Sense of community is not only an matter for patrons of the market but also for the producers. For the farmers the market gives them a chance for escape from their solitary work in the field, to develop informal relationships with others in the industry, and a chance to reconnect with the herd (Tiemann, 2008). This would not be the case if the market where to be open every day of the week, as the sense of novelty would be lost and it would just become part of the daily grind. The market atmosphere provides a forum for casual association between producers, networking opportunities, sharing of knowledge and may also breed a healthy competition for quality and presentation of produce (Hinrichs, 2000)(Tiemann, 2008). Having a casual opportunity to sell produce allows small scale producers to remain financially viable, adding an aspect of solidarity to the community’s economy (Sommer, 1985) (Gasteyer et al., 2008). Money spent at locally owned, run and produced products stays in the community for longer, thereby raising incomes and creating jobs (Halwiel, 2002). Local employment opportunities are another important aspect of the ‘liveable neighbourhoods’ concept (WAPC, 2000). Remaining economically viable also allows farmers to stay on the land and reduces the pressure to develop rural land for residential or industrial purposes, therefore preserving open space and vegetated landscapes providing clear environmental benefits especially in city environments (Mender & Goldsmith, 1996).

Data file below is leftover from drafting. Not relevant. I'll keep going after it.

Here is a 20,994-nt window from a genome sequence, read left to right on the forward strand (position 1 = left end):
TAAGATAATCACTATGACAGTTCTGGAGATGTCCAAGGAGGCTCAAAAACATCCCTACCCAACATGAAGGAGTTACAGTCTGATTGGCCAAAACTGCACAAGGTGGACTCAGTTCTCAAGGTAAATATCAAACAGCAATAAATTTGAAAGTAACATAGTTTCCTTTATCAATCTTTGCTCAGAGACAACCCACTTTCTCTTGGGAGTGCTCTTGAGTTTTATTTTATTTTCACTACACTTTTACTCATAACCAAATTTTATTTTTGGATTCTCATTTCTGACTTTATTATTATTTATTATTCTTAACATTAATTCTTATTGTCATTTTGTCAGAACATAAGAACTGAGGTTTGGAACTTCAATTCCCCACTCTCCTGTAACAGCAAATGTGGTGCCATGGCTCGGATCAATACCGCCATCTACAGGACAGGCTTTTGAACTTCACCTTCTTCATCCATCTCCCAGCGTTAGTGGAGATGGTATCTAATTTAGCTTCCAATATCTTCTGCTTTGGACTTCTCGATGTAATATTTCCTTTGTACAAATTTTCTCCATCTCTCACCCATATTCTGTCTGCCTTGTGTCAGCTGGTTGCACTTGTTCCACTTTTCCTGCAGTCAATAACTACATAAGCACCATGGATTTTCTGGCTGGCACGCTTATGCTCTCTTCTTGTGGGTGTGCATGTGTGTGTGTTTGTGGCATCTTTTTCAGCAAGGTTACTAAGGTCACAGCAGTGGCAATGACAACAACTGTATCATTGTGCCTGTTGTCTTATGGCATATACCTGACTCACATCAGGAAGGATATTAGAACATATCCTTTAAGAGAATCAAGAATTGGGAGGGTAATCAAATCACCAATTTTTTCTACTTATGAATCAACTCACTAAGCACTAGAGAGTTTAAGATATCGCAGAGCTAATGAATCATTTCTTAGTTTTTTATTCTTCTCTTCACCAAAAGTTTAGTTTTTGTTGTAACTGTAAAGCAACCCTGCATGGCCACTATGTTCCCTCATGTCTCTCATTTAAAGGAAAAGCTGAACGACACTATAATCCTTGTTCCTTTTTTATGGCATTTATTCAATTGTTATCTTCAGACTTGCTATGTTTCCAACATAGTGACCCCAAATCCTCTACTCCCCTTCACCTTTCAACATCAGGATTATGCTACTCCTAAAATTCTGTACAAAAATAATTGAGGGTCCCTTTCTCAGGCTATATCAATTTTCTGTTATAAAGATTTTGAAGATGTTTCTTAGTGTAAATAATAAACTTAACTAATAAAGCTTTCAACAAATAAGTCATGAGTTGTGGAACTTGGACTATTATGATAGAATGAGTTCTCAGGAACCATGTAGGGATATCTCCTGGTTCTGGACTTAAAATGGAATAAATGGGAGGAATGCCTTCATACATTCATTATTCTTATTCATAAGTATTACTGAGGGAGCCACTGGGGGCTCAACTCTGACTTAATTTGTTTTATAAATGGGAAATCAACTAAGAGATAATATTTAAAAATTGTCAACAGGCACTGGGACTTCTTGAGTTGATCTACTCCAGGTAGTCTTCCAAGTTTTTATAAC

Alongside ‘supporting local farmers’ and ‘buying from the community’, ‘the connection with the Earth’s seasons’ was one of the most common responses to the question ‘ What is your favourite aspect of the market?’ in a survey of the Carrboro Farmers’ Market (North Carolina) in 2002 (Tiemann, 2008). The produce which is available at a farmers market changes from week to week as what is grown locally evolves with the season and so consumers stay in touch with the world outside the urban disconnected environment. This is an issue which speaks to Ebenezer Howard’s Garden City design that incorporated a glass-covered, open-air market in the centre of the city (Clarke, 2003). Garden cities where specifically designed to reduce the alienation of human society from nature and dissolve the divide between town and country (Clark, 2003).